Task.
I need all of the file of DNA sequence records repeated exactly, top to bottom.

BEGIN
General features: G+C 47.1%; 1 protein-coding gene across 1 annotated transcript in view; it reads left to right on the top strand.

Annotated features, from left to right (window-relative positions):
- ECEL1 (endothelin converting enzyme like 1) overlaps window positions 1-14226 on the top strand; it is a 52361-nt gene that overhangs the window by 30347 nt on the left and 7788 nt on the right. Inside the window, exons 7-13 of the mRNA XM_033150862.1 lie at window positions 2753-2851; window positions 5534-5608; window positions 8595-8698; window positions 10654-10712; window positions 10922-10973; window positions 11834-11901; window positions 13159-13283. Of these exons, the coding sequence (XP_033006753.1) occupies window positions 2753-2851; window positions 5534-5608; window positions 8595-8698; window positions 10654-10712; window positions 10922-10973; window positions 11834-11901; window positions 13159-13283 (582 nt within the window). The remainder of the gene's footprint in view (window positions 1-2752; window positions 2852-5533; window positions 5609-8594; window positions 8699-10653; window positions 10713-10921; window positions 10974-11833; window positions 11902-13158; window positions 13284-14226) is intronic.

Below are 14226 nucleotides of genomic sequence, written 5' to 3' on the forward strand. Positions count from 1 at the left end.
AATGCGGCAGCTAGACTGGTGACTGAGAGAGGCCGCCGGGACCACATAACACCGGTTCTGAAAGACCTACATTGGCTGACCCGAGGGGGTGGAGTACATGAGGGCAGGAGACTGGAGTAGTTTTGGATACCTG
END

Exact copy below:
General features: G+C 47.1%; 1 protein-coding gene across 1 annotated transcript in view; it reads left to right on the top strand.

Annotated features, from left to right (window-relative positions):
- ECEL1 (endothelin converting enzyme like 1) overlaps window positions 1-14226 on the top strand; it is a 52361-nt gene that overhangs the window by 30347 nt on the left and 7788 nt on the right. Inside the window, exons 7-13 of the mRNA XM_033150862.1 lie at window positions 2753-2851; window positions 5534-5608; window positions 8595-8698; window positions 10654-10712; window positions 10922-10973; window positions 11834-11901; window positions 13159-13283. Of these exons, the coding sequence (XP_033006753.1) occupies window positions 2753-2851; window positions 5534-5608; window positions 8595-8698; window positions 10654-10712; window positions 10922-10973; window positions 11834-11901; window positions 13159-13283 (582 nt within the window). The remainder of the gene's footprint in view (window positions 1-2752; window positions 2852-5533; window positions 5609-8594; window positions 8699-10653; window positions 10713-10921; window positions 10974-11833; window positions 11902-13158; window positions 13284-14226) is intronic.

Below are 14226 nucleotides of genomic sequence, written 5' to 3' on the forward strand. Positions count from 1 at the left end.
AATGCGGCAGCTAGACTGGTGACTGAGAGAGGCCGCCGGGACCACATAACACCGGTTCTGAAAGACCTACATTGGCTGACCCGAGGGGGTGGAGTACATGAGGGCAGGAGACTGGAGTAGTTTTGGATACCTG